October 11, 2010

Basic Orchid Care- Phalaenopsis 101

Phalaenopsis bellina- Borneo species

One of the most popular orchids in cultivation today is the Moth Orchid, in the genus Phalaenopsis. Millions are grown worldwide each year, and have become truly a "volksorchid", the people's orchid,  in the same vein as a Volkwagon is the people's car. You can now purchase extremely high quality Moth orchids at your local supermarket for about $ 20, costing $ 50 or more at an orchid show just a decade ago. These modern plants are extremely easy to grow, but like so many plants they have a few specialized needs. Once you know what the needs are, you can determine if the plants suit your needs. One of the most important things to consider in growing any plant is whether you and the plant can get along. I can speak from experience regarding the unusual effort needed to grow plants that either should not grow here, or that I cannot grow easily.

Growing moth orchids indoors requires a bright light area, but without direct sunlight. Most Phalaenopsis require a through watering only once a week. Such watering is best done in a bathroom shower or in a kitchen sink, pouring water through the potting medium for a minute or two to make sure the roots and medium are thoroughly wet. Adding a small squirt of Dove or Ivory soap to a gallon of water wets the potting medium faster than plain water alone. Don't let a plant sit in water. Once flowers are completely gone, cut the entire flower stem off, so the plant can redirect its growing energy into growth mode. Indoor orchid growing results in slower growing plants which need less fertilizer, so once a month fertilizing is all that is needed, at the rate of 1 teaspoon of 20-20-20 per gallon.

Greenhouse-grown plants have a lesser tolerance to standing water in the crowns than do many natural species. With this fact in mind, you can decide how you want your plants to grow; either as indoor plants or as outdoor plants in the landscape. Many Philippine species do well when mounted on trees or in baskets outdoors in South Florida. Some of the hybrids can be grown as landscape plants or can be acclimated to outdoor conditions, but  can take a year or more to acclimate them. Growing Phalaenopsis indoors requires different conditions than outdoors, primarily regarding watering and light.

Phalaenopsis gigantea- a giant species

A modern phalaenopsis hybrid

A modern Japanese hybrid

Phalaenopsis parishii- a true miniature 

Phalaenopsis Phillishill- a primary hybrid

All Phalaenopsis species come from the tropics, but from widely diverse climates within the tropics. Some species come from seasonally dry areas in Thailand or Burma, some are wet-rainforest species from the Philippines or Indonesia. The modern Phalaenopsis hybrids come from equally tropical but artificial climates, such as greenhouses China or Japan, southern Florida or coastal Hawaii. In any growing scenario, natural or artificial, Phalaenopsis need warmth, humidity, and moderate light. The differences between wild species and artificial hybrids can result in differences in growing habits.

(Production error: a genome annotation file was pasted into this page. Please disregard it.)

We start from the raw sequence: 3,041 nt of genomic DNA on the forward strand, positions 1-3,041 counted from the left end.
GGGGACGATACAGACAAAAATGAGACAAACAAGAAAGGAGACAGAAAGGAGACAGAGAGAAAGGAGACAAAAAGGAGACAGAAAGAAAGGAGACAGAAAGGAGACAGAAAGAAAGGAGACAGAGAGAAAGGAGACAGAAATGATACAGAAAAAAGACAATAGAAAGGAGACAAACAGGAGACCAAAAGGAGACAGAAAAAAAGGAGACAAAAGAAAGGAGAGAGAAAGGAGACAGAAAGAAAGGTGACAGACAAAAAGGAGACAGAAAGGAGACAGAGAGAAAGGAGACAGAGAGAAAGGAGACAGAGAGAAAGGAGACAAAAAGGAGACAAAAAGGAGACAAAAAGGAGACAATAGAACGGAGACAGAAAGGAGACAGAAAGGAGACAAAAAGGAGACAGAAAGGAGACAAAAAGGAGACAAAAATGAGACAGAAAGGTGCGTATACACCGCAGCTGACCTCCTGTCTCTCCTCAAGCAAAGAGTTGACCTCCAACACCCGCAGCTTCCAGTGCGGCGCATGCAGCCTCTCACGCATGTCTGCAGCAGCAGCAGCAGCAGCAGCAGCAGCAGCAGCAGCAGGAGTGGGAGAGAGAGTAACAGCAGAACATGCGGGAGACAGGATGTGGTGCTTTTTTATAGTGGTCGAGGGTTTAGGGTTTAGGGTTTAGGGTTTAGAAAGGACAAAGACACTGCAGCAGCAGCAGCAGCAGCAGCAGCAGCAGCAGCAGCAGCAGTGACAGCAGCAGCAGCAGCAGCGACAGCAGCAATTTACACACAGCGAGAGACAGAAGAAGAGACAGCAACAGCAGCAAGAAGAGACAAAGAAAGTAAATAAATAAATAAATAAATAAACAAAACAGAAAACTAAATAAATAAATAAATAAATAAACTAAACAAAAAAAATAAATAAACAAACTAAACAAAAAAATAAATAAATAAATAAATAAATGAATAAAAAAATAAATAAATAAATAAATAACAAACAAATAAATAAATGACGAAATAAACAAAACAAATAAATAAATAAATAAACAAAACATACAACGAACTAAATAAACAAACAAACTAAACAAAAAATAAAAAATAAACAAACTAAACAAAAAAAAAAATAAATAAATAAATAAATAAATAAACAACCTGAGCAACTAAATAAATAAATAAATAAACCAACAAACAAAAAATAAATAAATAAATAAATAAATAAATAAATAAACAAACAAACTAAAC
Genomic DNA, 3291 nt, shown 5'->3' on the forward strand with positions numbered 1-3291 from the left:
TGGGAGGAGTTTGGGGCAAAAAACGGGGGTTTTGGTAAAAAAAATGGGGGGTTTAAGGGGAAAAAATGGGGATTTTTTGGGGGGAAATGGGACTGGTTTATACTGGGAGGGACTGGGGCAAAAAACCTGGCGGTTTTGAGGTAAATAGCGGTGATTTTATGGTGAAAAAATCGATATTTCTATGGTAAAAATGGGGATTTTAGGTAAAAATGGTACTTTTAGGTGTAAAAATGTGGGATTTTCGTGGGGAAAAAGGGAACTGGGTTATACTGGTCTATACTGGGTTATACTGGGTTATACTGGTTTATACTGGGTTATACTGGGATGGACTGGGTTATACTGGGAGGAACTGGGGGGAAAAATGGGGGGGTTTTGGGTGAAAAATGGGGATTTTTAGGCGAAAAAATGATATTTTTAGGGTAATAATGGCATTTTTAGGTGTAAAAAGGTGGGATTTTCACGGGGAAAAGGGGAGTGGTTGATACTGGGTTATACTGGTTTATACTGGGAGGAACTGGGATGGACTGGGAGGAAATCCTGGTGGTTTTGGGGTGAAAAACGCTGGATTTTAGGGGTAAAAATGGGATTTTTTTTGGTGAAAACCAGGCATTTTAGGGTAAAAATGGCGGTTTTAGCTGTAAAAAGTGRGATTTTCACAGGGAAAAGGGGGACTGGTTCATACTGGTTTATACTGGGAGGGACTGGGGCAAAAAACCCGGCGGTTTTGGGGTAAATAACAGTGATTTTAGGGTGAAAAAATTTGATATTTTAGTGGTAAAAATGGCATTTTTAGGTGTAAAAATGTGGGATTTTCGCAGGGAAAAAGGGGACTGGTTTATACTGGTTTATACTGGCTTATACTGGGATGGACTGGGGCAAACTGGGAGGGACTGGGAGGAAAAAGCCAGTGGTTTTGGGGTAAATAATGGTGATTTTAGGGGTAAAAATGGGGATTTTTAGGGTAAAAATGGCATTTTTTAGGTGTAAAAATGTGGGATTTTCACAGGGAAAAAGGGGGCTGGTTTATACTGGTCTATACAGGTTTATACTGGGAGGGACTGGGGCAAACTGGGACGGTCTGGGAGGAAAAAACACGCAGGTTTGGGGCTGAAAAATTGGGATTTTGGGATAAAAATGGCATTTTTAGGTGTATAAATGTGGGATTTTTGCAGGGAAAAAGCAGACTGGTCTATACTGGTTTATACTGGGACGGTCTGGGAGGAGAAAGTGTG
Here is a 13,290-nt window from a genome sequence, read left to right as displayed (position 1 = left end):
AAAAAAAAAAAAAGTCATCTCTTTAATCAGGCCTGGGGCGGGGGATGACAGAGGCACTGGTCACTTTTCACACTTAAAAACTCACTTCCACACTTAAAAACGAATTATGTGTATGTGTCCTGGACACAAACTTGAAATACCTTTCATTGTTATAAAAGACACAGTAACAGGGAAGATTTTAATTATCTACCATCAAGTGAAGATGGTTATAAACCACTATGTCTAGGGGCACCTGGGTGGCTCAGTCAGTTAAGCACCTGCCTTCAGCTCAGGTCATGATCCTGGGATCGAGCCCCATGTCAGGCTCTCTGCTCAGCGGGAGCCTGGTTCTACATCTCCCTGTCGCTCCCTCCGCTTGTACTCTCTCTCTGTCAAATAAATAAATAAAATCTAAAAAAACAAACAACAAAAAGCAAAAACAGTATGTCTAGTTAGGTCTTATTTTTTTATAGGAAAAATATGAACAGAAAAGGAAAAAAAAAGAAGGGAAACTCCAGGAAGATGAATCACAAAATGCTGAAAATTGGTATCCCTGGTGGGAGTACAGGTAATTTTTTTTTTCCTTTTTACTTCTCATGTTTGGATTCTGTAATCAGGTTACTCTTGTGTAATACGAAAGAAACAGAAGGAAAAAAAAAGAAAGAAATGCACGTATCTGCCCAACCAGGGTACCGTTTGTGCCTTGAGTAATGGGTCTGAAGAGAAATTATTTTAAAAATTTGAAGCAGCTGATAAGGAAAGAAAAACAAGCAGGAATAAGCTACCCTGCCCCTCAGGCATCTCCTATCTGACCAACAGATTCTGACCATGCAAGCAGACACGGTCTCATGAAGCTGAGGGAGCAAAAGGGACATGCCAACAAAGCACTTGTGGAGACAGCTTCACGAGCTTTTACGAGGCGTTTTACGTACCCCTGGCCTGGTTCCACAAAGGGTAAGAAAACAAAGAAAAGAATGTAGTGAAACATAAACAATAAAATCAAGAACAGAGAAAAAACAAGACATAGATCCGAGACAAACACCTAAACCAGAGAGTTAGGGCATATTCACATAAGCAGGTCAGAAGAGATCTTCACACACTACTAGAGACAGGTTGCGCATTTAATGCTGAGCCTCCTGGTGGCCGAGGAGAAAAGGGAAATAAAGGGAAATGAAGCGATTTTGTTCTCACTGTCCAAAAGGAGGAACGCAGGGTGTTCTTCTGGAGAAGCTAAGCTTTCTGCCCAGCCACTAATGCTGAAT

Growing Phalaenopsis outdoors calls for more frequent watering and fertilizing, as well as extra care to make sure the plants are tilted so that water quickly runs out of the crowns. Growing plants in long fiber sphagnum moss in slat baskets is a very successful way to cultivate Phalaenopsis outdoors. For those species that want extra moisture, the roots will stay inside the moss. For those which want drier roots, the roots will head out onto the basket surfaces, sometimes into the direct sun. Some of the speckled-leaf  species and hybrids like more light and less water than some of the green-leaf  hybrid types. In all cases, Phalaenopsis like filtered light, dry leaf crowns, and good aeration at the roots. While regular watering is appreciated, wet and soggy roots systems and media are to be avoided.

Modern Phalaenopsis breeding programs have brought about enormous changes in plants for the mass market, with true miniature plants flowering in 2 inch pots, to multifloral types that flower several times a year, to enormous plants with 3 foot leafspans and yard-long flower stems. There are plants for almost any culture, space, condition and color taste. If you had trouble growing these plants in the past, try again. New hybrids are introduced every month, and with a most reasonable price tag. Keep experimenting, and you will find a plant that you like and it likes you in return.  

Phalaenopsis equestris- a miniature species

Craig Morell
Pinecrest Gardens           

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